London 2012: Olympic Route Network fines increase turned down

Olympic Route Network sign, pic courtesy of TfL
Image caption The ORN is to ensure reliable journey times for those involved in the Games

Moves to increase parking fines on the Olympic Route Network (ORN) to £200 during the Games have been turned down.

The Olympic Delivery Authority (ODA) had wanted to increase penalties and fees on the ORN and in two specially created parking zones in London.

But in a written statement the transport secretary Justine Greening said it would be an unnecessary burden in a challenging economic climate.

She said all penalties and fees must be set at normal levels.

The ODA had argued that the higher penalty fees were necessary, and essential to the Games' success, given the importance of ensuring traffic arrangements for the Olympics were effective.

The ORN - a section of UK roads (109 miles in London, 170 miles outside) linking key London 2012 venues where traffic regulations have been modified - is designed to ensure reliable journey times for those involved in making the Games happen.

Travel habits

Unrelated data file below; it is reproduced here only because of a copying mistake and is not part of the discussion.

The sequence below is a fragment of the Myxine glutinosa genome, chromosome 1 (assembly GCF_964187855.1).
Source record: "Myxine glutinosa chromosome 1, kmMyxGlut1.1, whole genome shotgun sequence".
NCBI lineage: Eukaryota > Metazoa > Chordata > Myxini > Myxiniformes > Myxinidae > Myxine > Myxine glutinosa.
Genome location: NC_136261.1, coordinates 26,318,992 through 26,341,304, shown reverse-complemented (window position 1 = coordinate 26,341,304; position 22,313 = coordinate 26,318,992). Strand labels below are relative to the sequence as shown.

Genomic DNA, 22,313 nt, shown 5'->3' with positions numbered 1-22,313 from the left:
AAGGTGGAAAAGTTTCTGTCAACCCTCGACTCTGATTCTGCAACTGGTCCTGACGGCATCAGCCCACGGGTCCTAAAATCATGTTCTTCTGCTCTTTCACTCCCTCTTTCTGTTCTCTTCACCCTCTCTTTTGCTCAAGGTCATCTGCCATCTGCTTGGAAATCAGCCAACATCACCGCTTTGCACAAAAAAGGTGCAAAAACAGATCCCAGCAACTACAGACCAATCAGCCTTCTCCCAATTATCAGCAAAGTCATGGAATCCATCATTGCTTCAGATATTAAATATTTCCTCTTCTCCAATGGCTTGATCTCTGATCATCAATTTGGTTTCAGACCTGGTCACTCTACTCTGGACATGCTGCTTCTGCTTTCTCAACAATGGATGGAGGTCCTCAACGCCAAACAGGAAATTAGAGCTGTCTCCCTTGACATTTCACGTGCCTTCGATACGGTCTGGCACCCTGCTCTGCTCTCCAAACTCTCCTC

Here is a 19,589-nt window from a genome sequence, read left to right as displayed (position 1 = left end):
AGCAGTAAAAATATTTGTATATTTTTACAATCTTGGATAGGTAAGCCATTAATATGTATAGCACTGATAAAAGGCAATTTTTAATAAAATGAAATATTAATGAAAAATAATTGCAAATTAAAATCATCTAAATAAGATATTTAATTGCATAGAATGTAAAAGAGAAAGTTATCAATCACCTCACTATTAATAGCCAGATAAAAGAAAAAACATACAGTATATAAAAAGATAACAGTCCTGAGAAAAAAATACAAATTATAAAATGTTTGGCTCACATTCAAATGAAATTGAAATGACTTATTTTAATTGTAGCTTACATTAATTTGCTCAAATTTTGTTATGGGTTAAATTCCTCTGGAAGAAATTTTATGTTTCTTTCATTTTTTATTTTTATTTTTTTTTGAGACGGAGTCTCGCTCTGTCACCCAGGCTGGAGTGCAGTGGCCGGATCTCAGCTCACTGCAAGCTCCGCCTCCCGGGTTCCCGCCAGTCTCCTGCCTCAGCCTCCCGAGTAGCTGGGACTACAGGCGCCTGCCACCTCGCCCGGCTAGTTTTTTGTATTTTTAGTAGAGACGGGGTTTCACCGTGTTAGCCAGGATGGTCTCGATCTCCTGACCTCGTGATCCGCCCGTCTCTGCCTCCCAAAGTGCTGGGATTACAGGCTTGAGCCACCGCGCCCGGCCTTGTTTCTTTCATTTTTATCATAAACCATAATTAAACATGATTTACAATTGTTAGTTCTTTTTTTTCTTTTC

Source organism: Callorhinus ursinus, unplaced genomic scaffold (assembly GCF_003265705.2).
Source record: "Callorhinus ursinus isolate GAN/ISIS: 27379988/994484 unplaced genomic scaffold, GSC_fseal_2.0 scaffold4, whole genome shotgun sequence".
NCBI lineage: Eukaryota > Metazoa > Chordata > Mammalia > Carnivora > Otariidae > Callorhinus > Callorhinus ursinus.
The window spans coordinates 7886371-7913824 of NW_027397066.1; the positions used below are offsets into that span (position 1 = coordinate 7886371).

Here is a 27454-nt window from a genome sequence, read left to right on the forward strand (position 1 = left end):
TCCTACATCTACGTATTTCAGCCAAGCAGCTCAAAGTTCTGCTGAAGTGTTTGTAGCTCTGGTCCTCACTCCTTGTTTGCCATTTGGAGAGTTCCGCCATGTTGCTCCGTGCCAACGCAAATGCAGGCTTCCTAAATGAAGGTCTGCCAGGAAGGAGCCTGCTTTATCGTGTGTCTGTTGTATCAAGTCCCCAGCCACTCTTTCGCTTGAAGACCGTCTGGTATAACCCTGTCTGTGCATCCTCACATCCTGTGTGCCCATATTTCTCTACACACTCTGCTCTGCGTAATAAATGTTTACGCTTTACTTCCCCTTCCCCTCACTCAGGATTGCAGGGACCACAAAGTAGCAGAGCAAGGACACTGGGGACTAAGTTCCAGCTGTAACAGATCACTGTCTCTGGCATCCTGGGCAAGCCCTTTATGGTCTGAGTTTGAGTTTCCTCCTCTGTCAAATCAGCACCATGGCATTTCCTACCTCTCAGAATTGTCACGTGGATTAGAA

The ODA, which is responsible for Olympic infrastructure, proposed that in most locations the normal level of penalties and fees should apply, and that in all places the normal discounts and surcharges for early and late payment should apply.

In London motorists can face a parking fine of up to £130 on the ORN, with a 50% discount for early payment.

However, the ODA had called for increased penalties of £200 on the ORN and in two of the Residents and Business Parking Protection Areas being established around the Olympic Park and in the Greenwich River Zone.

It also wanted a higher vehicle pound release fee of £300 in these two areas.

But Ms Greening said she was unwilling to approve the increases given that businesses and commuters were already being asked to consider making significant changes to their travel behaviour during the Games.

She said: "I am not persuaded that a higher level of penalties and fees is an essential addition to the strategy of communication and advice to residents, businesses and motorists about the measures and their enforcement that is already well under way."

An ODA spokesman said: "We accept that, in the current climate, the secretary of state has taken a different view for the reasons she has set out.

"We are confident that the vast majority of drivers will comply with the traffic regulations and we will be reviewing our approach and still expect to achieve a high level of compliance."

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